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Shirley Eugene Bailey
Courtesy Bailey family

West Virginia Veterans Memorial

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Shirley Eugene Bailey
1925-1944

"The eyes of the world are upon you. The hopes and prayers of liberty loving people everywhere march with you."

General Dwight D. Eisenhower’s message to U.S. troops before the Normandy Invasion

Army Private Shirley Eugene Bailey was born April 17, 1925, in Pocatalico, West Virginia. Shirley, known to his family as Eugene, most likely to distinguish him from his father, was one of twelve children, two of whom are living today. 1930 and 1940 Federal Census records show his older siblings to be Virginia, Benjamin, and Lloyd. His younger siblings were Mary Ann, Louise, Elizabeth, George, and Naioma Lee. They were parented by father Shirley Bailey and mother Margaret J. Bailey. Eugene’s two living sisters, not accounted for in census records and most likely born after 1940, are Helen Francisco of Charleston and Alma Bell of Barboursville. [This accounts for 11 children, the name of the 12th being uncertain.] He went to Sissonville High School during his early teenage years, and at 18 years of age, he entered the U.S Army on August 23, 1943.

Bailey grew up in Pocatalico and Sissonville in West Virginia. He was educated at Sissonville High School, a three-story building that held both junior high and high school students. While he was attending, the gym had just recently been added, showing the changing additions to school life at the time.

According to the West Virginia Encyclopedia, West Virginia reported the “fifth-highest percentage of servicemen during the war, with 218,665 West Virginians, including 66,716 volunteers, serving in the armed forces.” As well as rationing gasoline, sugar, and butter, West Virginians on the home front joined the Civil Defense Corps and grew their own food. The West Virginia Farm Women’s Club “sold $288,997 in war bonds and collected $15,464 for the Red Cross.” Mountaineers supplied more than 600 million tons of coal to help out in the war. The 40s were a time of economic improvement for the United States after the lasting Great Depression of the 30s. When the country entered the war after the Pearl Harbor attack, American industry was stimulated. With the necessity of manpower, men were drafted to fight in the war or enlisted voluntarily, including Shirley Eugene Bailey. He joined the Army as a medic.

Bailey served in the 8th Infantry Regiment of the 4th Infantry Division as a private. His unit was one of the first Allied units to hit the beaches of Normandy. The Normandy Invasion was an operation that occurred on June 6, 1944, during World War II. The United States, Britain, and Canada participated in the invasion, arriving on five different beaches in Normandy, France. After liberating the north of France in August of 1944, the remaining forces advanced into Germany. There, they would encounter the Soviet forces in the battle to end the Nazi regime once and for all. Bailey’s unit served 299 days in combat.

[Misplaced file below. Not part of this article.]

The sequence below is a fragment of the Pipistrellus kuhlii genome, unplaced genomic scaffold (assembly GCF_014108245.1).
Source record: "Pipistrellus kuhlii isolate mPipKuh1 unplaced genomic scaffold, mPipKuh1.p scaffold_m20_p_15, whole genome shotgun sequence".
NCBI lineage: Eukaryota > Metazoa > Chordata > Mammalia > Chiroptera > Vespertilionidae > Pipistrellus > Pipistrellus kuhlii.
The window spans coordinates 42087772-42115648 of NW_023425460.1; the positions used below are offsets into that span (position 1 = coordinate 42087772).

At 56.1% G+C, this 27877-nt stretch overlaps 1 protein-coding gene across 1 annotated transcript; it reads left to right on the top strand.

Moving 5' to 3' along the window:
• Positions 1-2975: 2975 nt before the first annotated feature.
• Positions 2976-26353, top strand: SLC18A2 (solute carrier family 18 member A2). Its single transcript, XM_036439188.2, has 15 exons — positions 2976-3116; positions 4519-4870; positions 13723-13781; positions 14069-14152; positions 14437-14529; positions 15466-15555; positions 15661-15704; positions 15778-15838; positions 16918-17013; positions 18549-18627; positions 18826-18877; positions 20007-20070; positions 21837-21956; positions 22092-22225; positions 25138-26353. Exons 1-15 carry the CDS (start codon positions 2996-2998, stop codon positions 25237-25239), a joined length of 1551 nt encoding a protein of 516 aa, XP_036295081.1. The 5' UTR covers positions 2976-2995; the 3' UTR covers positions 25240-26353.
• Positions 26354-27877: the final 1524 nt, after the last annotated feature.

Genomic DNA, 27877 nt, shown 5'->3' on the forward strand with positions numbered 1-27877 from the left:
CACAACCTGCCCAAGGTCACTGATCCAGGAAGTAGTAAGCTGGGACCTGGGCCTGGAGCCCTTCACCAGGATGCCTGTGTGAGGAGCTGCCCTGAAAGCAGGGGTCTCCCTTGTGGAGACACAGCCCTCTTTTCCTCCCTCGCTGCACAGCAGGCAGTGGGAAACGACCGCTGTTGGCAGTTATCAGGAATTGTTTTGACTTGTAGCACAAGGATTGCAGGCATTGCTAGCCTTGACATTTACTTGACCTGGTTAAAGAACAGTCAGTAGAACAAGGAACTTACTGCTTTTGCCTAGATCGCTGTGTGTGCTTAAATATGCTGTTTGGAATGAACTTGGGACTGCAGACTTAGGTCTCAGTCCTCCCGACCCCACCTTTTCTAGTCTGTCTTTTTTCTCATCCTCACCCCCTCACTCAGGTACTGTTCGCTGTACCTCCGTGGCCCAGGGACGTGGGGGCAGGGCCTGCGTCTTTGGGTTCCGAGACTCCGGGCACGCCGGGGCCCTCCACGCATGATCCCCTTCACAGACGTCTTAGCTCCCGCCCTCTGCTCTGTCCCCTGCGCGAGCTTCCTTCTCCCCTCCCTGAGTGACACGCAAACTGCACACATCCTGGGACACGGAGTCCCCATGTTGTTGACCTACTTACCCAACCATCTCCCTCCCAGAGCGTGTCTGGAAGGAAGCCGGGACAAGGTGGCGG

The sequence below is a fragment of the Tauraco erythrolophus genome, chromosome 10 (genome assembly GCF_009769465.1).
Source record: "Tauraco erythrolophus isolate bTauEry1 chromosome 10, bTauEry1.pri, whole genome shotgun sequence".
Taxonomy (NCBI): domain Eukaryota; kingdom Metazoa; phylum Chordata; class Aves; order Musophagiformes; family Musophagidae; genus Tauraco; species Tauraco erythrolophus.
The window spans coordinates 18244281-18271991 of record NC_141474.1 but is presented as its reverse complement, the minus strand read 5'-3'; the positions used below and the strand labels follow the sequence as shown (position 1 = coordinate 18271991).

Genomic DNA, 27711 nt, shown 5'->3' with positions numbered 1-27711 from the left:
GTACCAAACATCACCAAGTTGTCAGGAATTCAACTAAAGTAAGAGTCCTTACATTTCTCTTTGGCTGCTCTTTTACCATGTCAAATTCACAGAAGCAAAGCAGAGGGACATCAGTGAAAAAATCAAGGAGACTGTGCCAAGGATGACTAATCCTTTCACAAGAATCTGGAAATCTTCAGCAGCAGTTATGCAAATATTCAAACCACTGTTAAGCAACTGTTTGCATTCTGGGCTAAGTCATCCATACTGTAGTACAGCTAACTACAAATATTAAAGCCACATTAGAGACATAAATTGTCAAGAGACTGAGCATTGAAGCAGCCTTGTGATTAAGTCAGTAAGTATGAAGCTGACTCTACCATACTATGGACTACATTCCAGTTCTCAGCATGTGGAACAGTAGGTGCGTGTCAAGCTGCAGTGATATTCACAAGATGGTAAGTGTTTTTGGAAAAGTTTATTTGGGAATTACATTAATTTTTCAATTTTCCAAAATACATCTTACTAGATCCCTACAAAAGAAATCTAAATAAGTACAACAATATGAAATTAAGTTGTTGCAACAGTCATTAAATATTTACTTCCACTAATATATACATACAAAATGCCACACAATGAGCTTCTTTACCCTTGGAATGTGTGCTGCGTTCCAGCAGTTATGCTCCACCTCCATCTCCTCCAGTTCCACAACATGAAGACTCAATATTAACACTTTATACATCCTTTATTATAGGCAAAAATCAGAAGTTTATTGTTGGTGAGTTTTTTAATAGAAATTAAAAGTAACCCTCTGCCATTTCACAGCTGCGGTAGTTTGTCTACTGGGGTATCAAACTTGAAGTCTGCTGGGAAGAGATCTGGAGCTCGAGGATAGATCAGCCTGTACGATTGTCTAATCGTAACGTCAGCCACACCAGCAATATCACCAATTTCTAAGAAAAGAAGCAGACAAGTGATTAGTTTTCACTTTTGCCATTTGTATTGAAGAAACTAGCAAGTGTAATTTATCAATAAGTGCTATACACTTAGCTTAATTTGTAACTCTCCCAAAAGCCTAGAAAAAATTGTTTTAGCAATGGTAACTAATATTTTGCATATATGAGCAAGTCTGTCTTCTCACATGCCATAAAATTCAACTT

While attending to a wounded soldier, Eugene Bailey was killed by enemy fire on November 29, 1944, during the Battle of Hürtgen Forest. After his death, the battles waged on and his comrades were unable to recover his body. It was expected that his body would soon be found. Miraculously, a German citizen found his body four years after his death and alerted officials. Not long after his death, a team was sent out to document the conditions of the soldiers they found, but they never identified Bailey. For many decades, he was buried at the Ardennes American Cemetery in Neuville-en-Condroz, Belgium. Eventually, Bailey’s name was recorded on the Tablets of the Missing at an American Battle Monuments Commission site in the Netherlands. It wouldn’t be until October of 2016 when researchers from the POW/MIA Accounting Agency would make a connection between Bailey and where his remains were from then until now. His body was taken to the DPAA laboratory at Offut Air Force Base in Nebraska. His family was alerted by an Army representative from Fort Knox of the news that Bailey’s remains might have been found. After conducting some DNA testing on his sister Helen and her two nephews, officials were able to confidently identify Bailey. They were also able to place a rosette by his name on the Tablets of the Missing in the Netherlands indicating that he had been accounted for. He is now buried at the Donel C. Kinnard Memorial State Veterans Cemetery in Dunbar, West Virginia.
headstone

Headstone for Shirley E. Bailey, Donel C. Kinnard Veterans Cemetery. Courtesy R. Michael “Mike” Lynon, Find A Grave

Shirley Eugene Bailey’s awards include a Silver Star, a Bronze Star, and a Purple Heart with Oak Leaf cluster for his service in the war. While his mother never gave up hope of at least finding his remains, she died in 1951, and could not experience closure. Fortunately for the family, Shirley Eugene Bailey’s two remaining sisters were able to experience the return of his remains to his home state and witness a proper burial, exactly 73 years from the date of his death.

Sources

Barbour, Russ. “World War II.” e-WV: The West Virginia Encyclopedia, 14 December 2016, accessed 7 May 2018, https://www.wvencyclopedia.org/articles/1353.

“History of Sissonville High School.” Accessed 7 May 2018, http://kcs.kana.k12.wv.us/sisshigh/schoolinfo/history/schoolhistory.html.

Keegan, John. “Normandy Invasion.” Encyclopedia Britannica, accessed 7 May 2018, https://www.britannica.com/event/Normandy-Invasion.

Kersey, Lori. “WWII Soldier Coming Home.” Charleston Gazette-Mail, 29 November 2017, pp.1C, 4C.

Article prepared by Aya Hobeika and Kalan King, George Washington High School Advanced Placement U. S. History
April 2018

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Shirley Eugene Bailey

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